In her response to the papers, AnneMarie Luijendijk cautioned Smith and Ponder to avoid the temptation to reconstruct the texts of the papyri too much; sometimes, she said, we have to admit we do not know what the missing text says. As for Wayment, Larry Hurtado urged Wayment to avoid the use of the categories “canonical” and “noncanonical” for evidence from the first few centuries (a statement that drew some applause from the audience) and stated that the early papyri indicate that a text could be treated as both “ecclesiastical” and “personal.”
Over lunch I met with Shawn Wilhite and Coleman Ford of the Center for Ancient Christian Studies who interviewed me for their podcast series. I discussed my “personal journey” from believing Catholic to nonbelieving Christian Apocrypha scholar and several current projects (the York Symposia, NASSCAL, and my forthcoming critical edition of the Syriac tradition of the Infancy Gospel of Thomas). I then took an hour to roam around the book display and found, to my surprise, a new edition of the Vision of Theophilus at the Gorgias Press booth.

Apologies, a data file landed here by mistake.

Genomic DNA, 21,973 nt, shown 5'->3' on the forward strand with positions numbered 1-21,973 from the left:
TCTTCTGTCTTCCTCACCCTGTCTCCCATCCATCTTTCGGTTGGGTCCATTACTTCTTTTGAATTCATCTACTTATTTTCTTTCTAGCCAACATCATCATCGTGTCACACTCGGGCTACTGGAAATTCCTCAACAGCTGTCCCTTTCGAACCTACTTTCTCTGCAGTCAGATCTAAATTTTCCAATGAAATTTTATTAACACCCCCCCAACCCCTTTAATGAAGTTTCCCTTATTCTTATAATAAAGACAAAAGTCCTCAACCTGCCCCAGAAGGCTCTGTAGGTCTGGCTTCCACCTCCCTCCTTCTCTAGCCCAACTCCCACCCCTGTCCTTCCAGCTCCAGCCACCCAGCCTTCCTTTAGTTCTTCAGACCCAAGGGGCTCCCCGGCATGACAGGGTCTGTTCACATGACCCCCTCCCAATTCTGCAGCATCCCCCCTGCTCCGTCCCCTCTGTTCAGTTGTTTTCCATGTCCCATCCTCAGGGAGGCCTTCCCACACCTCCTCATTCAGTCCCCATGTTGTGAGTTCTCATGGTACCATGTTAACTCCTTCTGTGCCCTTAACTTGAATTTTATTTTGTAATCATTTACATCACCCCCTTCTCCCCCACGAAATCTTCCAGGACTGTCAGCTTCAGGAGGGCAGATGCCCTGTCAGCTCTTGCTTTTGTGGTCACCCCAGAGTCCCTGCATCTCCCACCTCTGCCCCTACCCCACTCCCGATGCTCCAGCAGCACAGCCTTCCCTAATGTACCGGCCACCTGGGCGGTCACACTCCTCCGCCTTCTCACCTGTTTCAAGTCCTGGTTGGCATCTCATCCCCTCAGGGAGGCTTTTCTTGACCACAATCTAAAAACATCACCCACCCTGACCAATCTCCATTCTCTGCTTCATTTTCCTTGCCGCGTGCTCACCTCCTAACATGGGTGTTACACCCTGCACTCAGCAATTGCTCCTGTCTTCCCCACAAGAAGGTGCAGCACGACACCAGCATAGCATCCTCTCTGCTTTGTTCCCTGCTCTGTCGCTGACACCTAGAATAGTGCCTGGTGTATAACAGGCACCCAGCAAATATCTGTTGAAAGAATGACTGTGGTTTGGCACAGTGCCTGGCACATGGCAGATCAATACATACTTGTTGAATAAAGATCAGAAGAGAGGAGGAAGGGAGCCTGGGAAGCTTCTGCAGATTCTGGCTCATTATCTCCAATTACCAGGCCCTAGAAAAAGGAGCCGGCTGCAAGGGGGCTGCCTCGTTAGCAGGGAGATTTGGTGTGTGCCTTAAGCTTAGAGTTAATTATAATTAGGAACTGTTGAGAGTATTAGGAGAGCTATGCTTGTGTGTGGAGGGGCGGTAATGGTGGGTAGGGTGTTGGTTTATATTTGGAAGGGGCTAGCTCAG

My afternoon was spent at the second Christian Apocrypha session of the day, this one focused on the Monastic Production and Use of Christian Apocrypha. The session began with Christoph Markschies’ “What Do We Know about the ‘Sitz im Leben’ of Ancient Christian Apocalypses.” Markschies recently put the finishing touches on vol. 2 of his Antike christliche apokryphen series, and is now at work on vol. 3, devoted to apocalypses and related writings. His discussion of apocalypses for the session focused on the Apocalypse of Peter from Akhmim and the byzantine-era Apocalypse of Anastasia (which is not really an apocryphon). For Apoc. Pet., Markshies looked at the origins of the manuscript and stated, like Bautch, that we have no evidence that the codex derived from the grave of a monk (thus, he ruled out a “monastic production and use” of the text). He stated too that the copyist seemed to have no interest in identifying the texts in the codex nor for completing the excerpts. As for the Apocalypse of Anastasia, it certainly has monastic origins—it is attributed to a nun from the 10-12th century and the manuscript derives from a Benedictine monastery. Incidentally, the miniature codex also contains a copy of the Second Apocalypse of John.